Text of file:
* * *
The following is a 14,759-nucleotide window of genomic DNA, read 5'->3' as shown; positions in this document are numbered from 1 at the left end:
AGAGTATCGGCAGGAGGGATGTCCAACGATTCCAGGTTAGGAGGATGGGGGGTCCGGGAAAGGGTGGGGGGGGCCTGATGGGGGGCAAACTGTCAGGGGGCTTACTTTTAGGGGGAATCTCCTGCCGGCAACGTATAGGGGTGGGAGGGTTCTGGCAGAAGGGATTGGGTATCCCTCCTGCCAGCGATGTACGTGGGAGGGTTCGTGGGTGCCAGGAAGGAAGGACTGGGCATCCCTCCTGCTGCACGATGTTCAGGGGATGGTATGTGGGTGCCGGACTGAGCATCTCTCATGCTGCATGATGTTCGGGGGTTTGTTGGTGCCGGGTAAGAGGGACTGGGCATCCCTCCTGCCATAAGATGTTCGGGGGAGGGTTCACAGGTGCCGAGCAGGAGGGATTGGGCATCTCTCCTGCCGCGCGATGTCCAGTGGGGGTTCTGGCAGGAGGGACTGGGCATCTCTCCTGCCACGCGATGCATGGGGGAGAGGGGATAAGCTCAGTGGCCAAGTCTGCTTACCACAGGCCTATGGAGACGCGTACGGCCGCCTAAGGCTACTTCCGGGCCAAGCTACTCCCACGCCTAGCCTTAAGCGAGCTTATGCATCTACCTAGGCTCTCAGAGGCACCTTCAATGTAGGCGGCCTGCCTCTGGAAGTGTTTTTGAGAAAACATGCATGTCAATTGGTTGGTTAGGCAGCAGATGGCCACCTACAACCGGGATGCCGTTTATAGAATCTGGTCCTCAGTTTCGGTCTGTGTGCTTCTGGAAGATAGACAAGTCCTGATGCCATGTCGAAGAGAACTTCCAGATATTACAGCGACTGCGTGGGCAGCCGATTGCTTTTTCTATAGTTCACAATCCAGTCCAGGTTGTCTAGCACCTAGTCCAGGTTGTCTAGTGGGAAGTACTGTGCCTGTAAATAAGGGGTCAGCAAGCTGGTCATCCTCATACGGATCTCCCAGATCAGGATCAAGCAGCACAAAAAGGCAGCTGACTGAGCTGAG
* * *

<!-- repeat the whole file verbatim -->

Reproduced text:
The following is a 14,759-nucleotide window of genomic DNA, read 5'->3' as shown; positions in this document are numbered from 1 at the left end:
AGAGTATCGGCAGGAGGGATGTCCAACGATTCCAGGTTAGGAGGATGGGGGGTCCGGGAAAGGGTGGGGGGGGCCTGATGGGGGGCAAACTGTCAGGGGGCTTACTTTTAGGGGGAATCTCCTGCCGGCAACGTATAGGGGTGGGAGGGTTCTGGCAGAAGGGATTGGGTATCCCTCCTGCCAGCGATGTACGTGGGAGGGTTCGTGGGTGCCAGGAAGGAAGGACTGGGCATCCCTCCTGCTGCACGATGTTCAGGGGATGGTATGTGGGTGCCGGACTGAGCATCTCTCATGCTGCATGATGTTCGGGGGTTTGTTGGTGCCGGGTAAGAGGGACTGGGCATCCCTCCTGCCATAAGATGTTCGGGGGAGGGTTCACAGGTGCCGAGCAGGAGGGATTGGGCATCTCTCCTGCCGCGCGATGTCCAGTGGGGGTTCTGGCAGGAGGGACTGGGCATCTCTCCTGCCACGCGATGCATGGGGGAGAGGGGATAAGCTCAGTGGCCAAGTCTGCTTACCACAGGCCTATGGAGACGCGTACGGCCGCCTAAGGCTACTTCCGGGCCAAGCTACTCCCACGCCTAGCCTTAAGCGAGCTTATGCATCTACCTAGGCTCTCAGAGGCACCTTCAATGTAGGCGGCCTGCCTCTGGAAGTGTTTTTGAGAAAACATGCATGTCAATTGGTTGGTTAGGCAGCAGATGGCCACCTACAACCGGGATGCCGTTTATAGAATCTGGTCCTCAGTTTCGGTCTGTGTGCTTCTGGAAGATAGACAAGTCCTGATGCCATGTCGAAGAGAACTTCCAGATATTACAGCGACTGCGTGGGCAGCCGATTGCTTTTTCTATAGTTCACAATCCAGTCCAGGTTGTCTAGCACCTAGTCCAGGTTGTCTAGTGGGAAGTACTGTGCCTGTAAATAAGGGGTCAGCAAGCTGGTCATCCTCATACGGATCTCCCAGATCAGGATCAAGCAGCACAAAAAGGCAGCTGACTGAGCTGAG